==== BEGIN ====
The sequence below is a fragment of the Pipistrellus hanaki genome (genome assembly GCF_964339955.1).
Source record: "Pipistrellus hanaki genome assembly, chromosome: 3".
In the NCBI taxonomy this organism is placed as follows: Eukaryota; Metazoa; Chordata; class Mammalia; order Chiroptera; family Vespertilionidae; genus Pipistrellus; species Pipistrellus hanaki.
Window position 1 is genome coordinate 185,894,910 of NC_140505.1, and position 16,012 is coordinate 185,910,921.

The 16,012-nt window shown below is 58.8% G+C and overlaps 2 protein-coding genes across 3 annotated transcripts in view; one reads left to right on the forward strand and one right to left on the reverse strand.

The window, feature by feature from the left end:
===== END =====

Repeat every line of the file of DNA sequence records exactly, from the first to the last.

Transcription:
The sequence below is a fragment of the Pipistrellus hanaki genome (genome assembly GCF_964339955.1).
Source record: "Pipistrellus hanaki genome assembly, chromosome: 3".
In the NCBI taxonomy this organism is placed as follows: Eukaryota; Metazoa; Chordata; class Mammalia; order Chiroptera; family Vespertilionidae; genus Pipistrellus; species Pipistrellus hanaki.
Window position 1 is genome coordinate 185,894,910 of NC_140505.1, and position 16,012 is coordinate 185,910,921.

The 16,012-nt window shown below is 58.8% G+C and overlaps 2 protein-coding genes across 3 annotated transcripts in view; one reads left to right on the forward strand and one right to left on the reverse strand.

The window, feature by feature from the left end: